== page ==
Dell's fiscal year 2009 closed on 30 January. Worldwide revenue for the three months to that date plummeted 16 per cent year-on-year to $13.4bn. (£9.4bn).
Q4 net profit slumped 48 per cent to $351m, while the full-year figure was down 16 per cent to $2.5bn. Revenue for the entire year remained flat on 2008 and stood at $61.1bn.
Dell claimed that the results represented a solid showing and drew attention to the fact that the year's closing quarter saw a year-on-year reduction of 16 per in operating expenses. In March, the company unveiled plans to reduce costs by $3bn over the next two years and that figure has now been upped by $1bn.
Helping to drive the reduction in cost base is Dell's reorganisation into four business units: Large Enterprise; Public; Small and Medium Business and Consumer. Dell's commercial business fell back across the globe last quarter, with a 17 per cent revenue decline in the Americas.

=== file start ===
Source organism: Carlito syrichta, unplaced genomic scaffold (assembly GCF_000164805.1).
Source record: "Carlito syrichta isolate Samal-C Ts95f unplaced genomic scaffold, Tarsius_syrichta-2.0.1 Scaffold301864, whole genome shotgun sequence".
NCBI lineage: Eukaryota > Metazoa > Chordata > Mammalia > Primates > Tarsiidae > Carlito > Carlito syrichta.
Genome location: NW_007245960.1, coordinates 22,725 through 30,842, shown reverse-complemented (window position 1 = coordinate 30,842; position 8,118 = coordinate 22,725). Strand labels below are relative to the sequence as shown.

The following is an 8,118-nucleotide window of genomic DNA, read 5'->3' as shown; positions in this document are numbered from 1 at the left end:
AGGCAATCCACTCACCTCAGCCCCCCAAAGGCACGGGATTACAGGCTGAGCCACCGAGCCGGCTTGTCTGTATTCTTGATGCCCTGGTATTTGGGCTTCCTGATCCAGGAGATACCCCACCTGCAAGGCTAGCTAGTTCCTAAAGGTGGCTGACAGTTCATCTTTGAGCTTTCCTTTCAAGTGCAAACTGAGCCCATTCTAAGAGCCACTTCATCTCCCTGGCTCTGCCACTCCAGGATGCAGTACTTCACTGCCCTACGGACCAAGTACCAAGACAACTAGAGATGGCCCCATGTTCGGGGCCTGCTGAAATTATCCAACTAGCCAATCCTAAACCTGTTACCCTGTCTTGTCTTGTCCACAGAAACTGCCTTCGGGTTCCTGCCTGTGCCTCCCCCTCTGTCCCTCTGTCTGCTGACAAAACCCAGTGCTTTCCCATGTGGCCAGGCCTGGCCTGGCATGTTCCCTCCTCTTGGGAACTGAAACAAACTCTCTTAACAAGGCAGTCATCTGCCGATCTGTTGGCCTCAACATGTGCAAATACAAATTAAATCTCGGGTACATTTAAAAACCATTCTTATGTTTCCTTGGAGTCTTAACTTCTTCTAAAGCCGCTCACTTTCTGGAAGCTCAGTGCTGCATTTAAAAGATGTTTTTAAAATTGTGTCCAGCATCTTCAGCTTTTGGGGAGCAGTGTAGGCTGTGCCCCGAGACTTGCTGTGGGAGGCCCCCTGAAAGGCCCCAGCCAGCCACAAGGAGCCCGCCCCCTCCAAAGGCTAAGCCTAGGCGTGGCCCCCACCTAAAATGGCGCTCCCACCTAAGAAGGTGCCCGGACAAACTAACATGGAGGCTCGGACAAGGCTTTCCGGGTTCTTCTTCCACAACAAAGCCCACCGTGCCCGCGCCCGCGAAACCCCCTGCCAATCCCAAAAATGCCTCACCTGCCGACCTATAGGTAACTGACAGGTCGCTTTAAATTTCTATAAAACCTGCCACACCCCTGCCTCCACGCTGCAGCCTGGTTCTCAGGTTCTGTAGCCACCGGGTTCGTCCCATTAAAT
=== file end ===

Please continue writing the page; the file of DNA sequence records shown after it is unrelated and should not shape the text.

EMEA commercial revenue declined 17 per cent, while in Asia-Pacific and Japan the figure was 24 per cent. Consumer revenues were less badly affected, falling back seven per cent globally.
Chief executing Michael Dell said: "Customers know they need information technology, and we think we are best able to help them use IT to improve productivity. But a lot of IT spending is being deferred until there is better economic visibility.
"Within our business, we are being very disciplined in managing costs, generating profitability and cash flow and investing in ways that separate Dell from others today and when the economy inevitably improves.”
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